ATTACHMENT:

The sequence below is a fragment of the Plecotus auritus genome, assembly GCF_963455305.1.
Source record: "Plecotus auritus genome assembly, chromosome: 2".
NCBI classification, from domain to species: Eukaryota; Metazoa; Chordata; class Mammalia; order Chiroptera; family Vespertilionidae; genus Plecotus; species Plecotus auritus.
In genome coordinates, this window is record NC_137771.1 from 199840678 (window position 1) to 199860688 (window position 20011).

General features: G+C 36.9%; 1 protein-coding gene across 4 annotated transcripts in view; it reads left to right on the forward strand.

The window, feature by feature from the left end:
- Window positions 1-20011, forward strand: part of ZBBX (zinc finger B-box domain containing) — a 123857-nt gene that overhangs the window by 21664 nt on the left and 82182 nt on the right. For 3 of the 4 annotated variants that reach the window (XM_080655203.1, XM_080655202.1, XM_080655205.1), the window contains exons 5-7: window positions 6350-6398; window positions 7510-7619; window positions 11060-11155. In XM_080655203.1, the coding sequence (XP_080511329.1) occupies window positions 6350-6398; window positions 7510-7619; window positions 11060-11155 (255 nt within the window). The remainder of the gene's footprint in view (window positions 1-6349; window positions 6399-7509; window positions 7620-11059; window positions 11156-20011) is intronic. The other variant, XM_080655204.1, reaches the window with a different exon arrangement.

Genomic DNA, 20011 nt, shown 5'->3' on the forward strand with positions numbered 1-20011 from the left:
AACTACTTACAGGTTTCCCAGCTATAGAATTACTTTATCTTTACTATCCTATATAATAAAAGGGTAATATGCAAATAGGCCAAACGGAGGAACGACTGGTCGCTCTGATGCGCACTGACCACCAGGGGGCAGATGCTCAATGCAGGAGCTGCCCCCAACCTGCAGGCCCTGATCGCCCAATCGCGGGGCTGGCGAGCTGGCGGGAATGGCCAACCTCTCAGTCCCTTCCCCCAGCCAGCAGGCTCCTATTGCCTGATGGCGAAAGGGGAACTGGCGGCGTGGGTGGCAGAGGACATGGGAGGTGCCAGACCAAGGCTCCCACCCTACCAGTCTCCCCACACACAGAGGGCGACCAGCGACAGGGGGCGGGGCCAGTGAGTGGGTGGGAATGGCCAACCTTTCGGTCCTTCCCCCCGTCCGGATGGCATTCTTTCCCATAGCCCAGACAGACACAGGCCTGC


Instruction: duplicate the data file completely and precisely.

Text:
The sequence below is a fragment of the Plecotus auritus genome, assembly GCF_963455305.1.
Source record: "Plecotus auritus genome assembly, chromosome: 2".
NCBI classification, from domain to species: Eukaryota; Metazoa; Chordata; class Mammalia; order Chiroptera; family Vespertilionidae; genus Plecotus; species Plecotus auritus.
In genome coordinates, this window is record NC_137771.1 from 199840678 (window position 1) to 199860688 (window position 20011).

General features: G+C 36.9%; 1 protein-coding gene across 4 annotated transcripts in view; it reads left to right on the forward strand.

The window, feature by feature from the left end:
- Window positions 1-20011, forward strand: part of ZBBX (zinc finger B-box domain containing) — a 123857-nt gene that overhangs the window by 21664 nt on the left and 82182 nt on the right. For 3 of the 4 annotated variants that reach the window (XM_080655203.1, XM_080655202.1, XM_080655205.1), the window contains exons 5-7: window positions 6350-6398; window positions 7510-7619; window positions 11060-11155. In XM_080655203.1, the coding sequence (XP_080511329.1) occupies window positions 6350-6398; window positions 7510-7619; window positions 11060-11155 (255 nt within the window). The remainder of the gene's footprint in view (window positions 1-6349; window positions 6399-7509; window positions 7620-11059; window positions 11156-20011) is intronic. The other variant, XM_080655204.1, reaches the window with a different exon arrangement.

Genomic DNA, 20011 nt, shown 5'->3' on the forward strand with positions numbered 1-20011 from the left:
AACTACTTACAGGTTTCCCAGCTATAGAATTACTTTATCTTTACTATCCTATATAATAAAAGGGTAATATGCAAATAGGCCAAACGGAGGAACGACTGGTCGCTCTGATGCGCACTGACCACCAGGGGGCAGATGCTCAATGCAGGAGCTGCCCCCAACCTGCAGGCCCTGATCGCCCAATCGCGGGGCTGGCGAGCTGGCGGGAATGGCCAACCTCTCAGTCCCTTCCCCCAGCCAGCAGGCTCCTATTGCCTGATGGCGAAAGGGGAACTGGCGGCGTGGGTGGCAGAGGACATGGGAGGTGCCAGACCAAGGCTCCCACCCTACCAGTCTCCCCACACACAGAGGGCGACCAGCGACAGGGGGCGGGGCCAGTGAGTGGGTGGGAATGGCCAACCTTTCGGTCCTTCCCCCCGTCCGGATGGCATTCTTTCCCATAGCCCAGACAGACACAGGCCTGC